How is malaria diagnosed?

Clinical symptoms associated with travel to countries that have identified malarial risk (listed above) suggest malaria as a diagnosis. Malaria tests are not routinely ordered by most physicians so recognition of travel history is essential. Unfortunately, many diseases can mimic symptoms of malaria (for example, yellow fever, dengue fever, typhoid fever, cholera, filariasis, and even measles and tuberculosis). Consequently, physicians need to order the correct special tests to diagnose malaria, especially in industrialized countries where malaria is seldom seen. Without the travel history, it is likely that other tests will be ordered initially. In addition, the long incubation periods may tend to allow people to forget the initial exposure to infected mosquitoes.

The classic and most used diagnostic test for malaria is the blood smear on a microscope slide that is stained (Giemsa stain) to show the parasites inside red blood cells .

Although this test is easily done, correct results are dependent on the technical skill of the lab technician who prepares and examines the slides with a microscope. Other tests based on immunologic principles exist; including RDTs (rapid diagnostic tests) approved for use in the U.S. in 2007 and polymerase chain reaction (PCR) tests. These are not yet widely available and are more expensive than the traditional Giemsa blood smear. Some investigators suggest such immunologic based tests be confirmed with a Giemsa blood smear.

What is the treatment for malaria?

Three main factors determine treatments: the infecting species of Plasmodium parasite, the clinical situation of the patient (for example, adult, child, or pregnant female with either mild or severe malaria), and the drug susceptibility of the infecting parasites. Drug susceptibility is determined by the geographic area where the infection was acquired. Different areas of the world have malaria types that are resistant to certain medications. The correct drugs for each type of malaria must be prescribed by a doctor who is familiar with malaria treatment protocols. Since people infected with P. falciparum malaria can die (often because of delayed treatment), immediate treatment for P. falciparum malaria is necessary.

Mild malaria can be treated with oral medication; severe malaria (one or more symptoms of either impaired consciousness/coma, severe anemia, renal failure, pulmonary edema, acute respiratory distress syndrome, shock, disseminated intravascular coagulation, spontaneous bleeding, acidosis, hemoglobinuria [hemoglobin in the urine], jaundice, repeated generalized convulsions, and/or parasitemia [parasites in the blood] of > 5%) requires intravenous (IV) drug treatment and fluids in the hospital.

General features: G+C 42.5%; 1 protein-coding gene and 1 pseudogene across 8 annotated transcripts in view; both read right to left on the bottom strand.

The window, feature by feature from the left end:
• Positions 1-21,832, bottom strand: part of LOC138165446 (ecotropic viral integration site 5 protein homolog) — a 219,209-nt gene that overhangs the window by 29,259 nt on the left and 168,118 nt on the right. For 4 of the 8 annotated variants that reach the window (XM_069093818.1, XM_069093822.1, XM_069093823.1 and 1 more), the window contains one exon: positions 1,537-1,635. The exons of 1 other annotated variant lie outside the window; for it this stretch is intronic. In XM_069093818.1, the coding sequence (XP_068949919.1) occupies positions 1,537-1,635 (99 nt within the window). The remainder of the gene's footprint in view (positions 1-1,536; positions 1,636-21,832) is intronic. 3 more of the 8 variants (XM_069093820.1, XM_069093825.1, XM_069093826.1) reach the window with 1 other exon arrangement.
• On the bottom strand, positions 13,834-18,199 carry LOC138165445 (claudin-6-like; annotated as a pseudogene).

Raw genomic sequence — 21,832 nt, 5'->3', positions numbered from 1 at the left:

Drug treatment of malaria is not always easy. Chloroquine phosphate (Aralen) is the drug of choice for all malarial parasites except for chloroquine-resistant Plasmodium strains. Although almost all strains of P. malariae are susceptible to chloroquine, P. falciparum, P. vivax, and even some P. ovale strains have been reported as resistant tochloroquine. Unfortunately, resistance is usually noted by drug-treatment failure in the individual patient. There are, however, multiple drug-treatment protocols for treatment of drug-resistant Plasmodium strains (for example, quinine sulfate plus doxycycline [Vibramycin, Oracea, Adoxa, Atridox] or tetracycline [Achromycin], or clindamycin [Cleocin], or atovaquone-proguanil [Malarone]). There are specialized labs that can test the patient’s parasites for resistance, but this is not done frequently. Consequently, treatment is usually based on the majority of Plasmodium species diagnosed and its general drug-resistance pattern for the country or world region where the patient became infested. For example, P. falciparum acquired in the Middle East countries is usually susceptible to chloroquine, but if it’s acquired in sub-Sahara African countries, it’s usually resistant to chloroquine. The WHO’s treatment policy, recently established in 2006, is to treat all cases of uncomplicated P. falciparum malaria with artemisinin-derived combination therapy (ACTs). ACTs are drug combinations (for example, artesunate-amodiaquine, artesunate-mefloquine, artesunate-pyronaridine, dihydroartemisinin-piperaquine, and chlorproguanil-dapsoneartesunate) used to treat drug-resistant P. falciparum. Unfortunately, as of 2009, a number of P. falciparum-infected individuals have parasites resistant to ACT drugs.

New drug treatments of malaria are currently under study because Plasmodium species continue to produce resistant strains that frequently spread to other areas. One promising drug class under investigation is the spiroindolones, which have been effective in stopping P. falciparum experimental infections.

Is malaria a particular problem for children?